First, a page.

Singer Luci Murphy receives Robeson Award

WASHINGTON — A standing-room crowd packed Wesley United Methodist Church Sept. 8 to pay tribute to singer Luci Murphy. It was an evening that resounded with songs, poetry, dance and a few pithy speeches honoring this people’s artist.

The banquet, sponsored by the Friends of the People’s Weekly World, bestowed the first annual Paul Robeson Award for Peace and Justice on Murphy, a vocalist famed for singing over the past 30 years at thousands of peace and justice rallies, usually in her uniquely stylized a cappella.

The people kept pouring in. The food ran out and there were no more chairs. A crowd stood at the rear and along the sides of the big room. Rita Jackson, director of the North East Performing Arts Group, told the audience her dancers had been performing at a festival all day. Addressing the honoree, she said, “When we heard they were honoring you, Luci, we had to come.” Three young dancers then took the stage and danced in Murphy’s honor.

The Grupo Folklorico de Panama en Washington, dressed in Panama’s national costumes, also danced.

Poet Caroline Joyner read in English a poem by Manuel Ortiz. Carlo Gentile, a leader of the Young Communist League here, brought the house down with his fiery rap, “Revolutionary Speech.” It ended with a salute to the Russian Revolution, “Remember 1917 …Well, this is a sequel.”

Elise Bryant, director of the D.C. Labor Chorus, of which Murphy is a member, said, “I have angels in my life. One of them is Luci.” The chorus sang, “Bread and Roses” and “I Feel Like Going On.”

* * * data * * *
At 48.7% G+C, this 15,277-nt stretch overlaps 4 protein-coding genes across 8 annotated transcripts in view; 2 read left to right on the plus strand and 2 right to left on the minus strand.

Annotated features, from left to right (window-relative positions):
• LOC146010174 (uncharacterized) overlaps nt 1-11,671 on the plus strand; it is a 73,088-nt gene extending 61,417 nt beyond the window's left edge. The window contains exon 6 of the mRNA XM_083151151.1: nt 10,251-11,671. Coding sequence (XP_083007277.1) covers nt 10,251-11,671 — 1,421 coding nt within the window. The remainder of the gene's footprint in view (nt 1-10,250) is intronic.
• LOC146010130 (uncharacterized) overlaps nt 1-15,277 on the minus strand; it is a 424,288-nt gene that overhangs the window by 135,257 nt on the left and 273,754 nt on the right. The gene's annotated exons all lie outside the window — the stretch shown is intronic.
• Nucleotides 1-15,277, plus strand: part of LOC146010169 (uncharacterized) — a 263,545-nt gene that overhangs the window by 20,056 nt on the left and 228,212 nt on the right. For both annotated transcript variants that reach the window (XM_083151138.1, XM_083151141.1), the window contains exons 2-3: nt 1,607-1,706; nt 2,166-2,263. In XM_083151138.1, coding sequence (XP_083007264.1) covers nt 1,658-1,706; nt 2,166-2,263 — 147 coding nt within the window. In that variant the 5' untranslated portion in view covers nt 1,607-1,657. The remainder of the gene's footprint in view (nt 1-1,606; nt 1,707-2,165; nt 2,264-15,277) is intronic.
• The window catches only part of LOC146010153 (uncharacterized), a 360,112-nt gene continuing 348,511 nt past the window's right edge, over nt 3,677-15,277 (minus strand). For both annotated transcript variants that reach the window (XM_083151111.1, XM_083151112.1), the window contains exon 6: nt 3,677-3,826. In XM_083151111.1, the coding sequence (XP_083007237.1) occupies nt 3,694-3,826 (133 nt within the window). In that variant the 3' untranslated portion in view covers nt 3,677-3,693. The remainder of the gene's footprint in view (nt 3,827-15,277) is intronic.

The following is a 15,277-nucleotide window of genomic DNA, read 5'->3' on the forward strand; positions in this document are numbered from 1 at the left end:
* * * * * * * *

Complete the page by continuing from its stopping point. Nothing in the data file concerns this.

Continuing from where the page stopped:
Gail Dixon, a producer at Pacifica’s local WBFW radio station, said she was first introduced to Murphy by Josephine Butler, a founder of the D.C. Statehood Party and leader of the Paul Robeson Society. Dixon has worked closely with Murphy ever since. She sang “Isn’t She Wonderful.”

James Early, director of cultural studies and communication at the Smithsonian Folklife Center, told the crowd he had befriended Murphy more than 30 years ago.

“I think it is very important to remember Paul Robeson at this moment in history,” Early said. “So many people are afraid to take a stand.” Like Robeson, Luci Murphy has taken her stand with the people, he continued. “No community-based artist in the District of Columbia is as organically connected to the community as Luci. That is the spirit of Luci Murphy. That is what we celebrate tonight, not the ‘tallest tree in the forest’ of the past, but the flower that blooms in our community today, Luci.”

Alberto Prieto, first secretary of the Cuban Interest Section, hailed the People’s Weekly World as a newspaper “always on the side of truth, on the side of the people,” adding, “Luci has always been there, a friend of Cuba, a fighter for justice for the Cuban Five.” He was referring to five Cuban men unjustly imprisoned for their role in combating terrorism in Miami.

Consuela Gomez, leader of a Salvadoran group that supports the Farabundo Marti Liberation Front (FMLN) in El Salvador, thanked Murphy for her solidarity. Gomez assailed the Bush administration: “They say they want to keep families together but it doesn’t look like they want to keep immigrant families together. Please vote against any candidate who does not support immigrant rights.”

Luci’s son Robert and daughter Topaz thanked her for including them in her “mission” of creating a world where people “live in peace together.”

Carlos Arrien, singer-guitarist with the Washington-based song group Rumisonko, came to the stage with his son and handed a microphone to Luci. Together they sang a haunting “Commandante, Che Guevara,” and “Gracias a la Vida.”

Arturo Griffiths, a longtime friend of Murphy, and union organizer Carl Gentile, together with members of the banquet committee, presented Murphy with a trophy featuring the image of Paul Robeson.

“It’s so wonderful to be in a room full of friends,” Murphy said. “People who have bailed me out of jail. I’m speaking of Arturo Griffiths,” she said as the crowd erupted in laughter. “We have some difficult days ahead. We’ve got to get a little bit closer, work together, return each other’s phone calls. I’ve just begun!”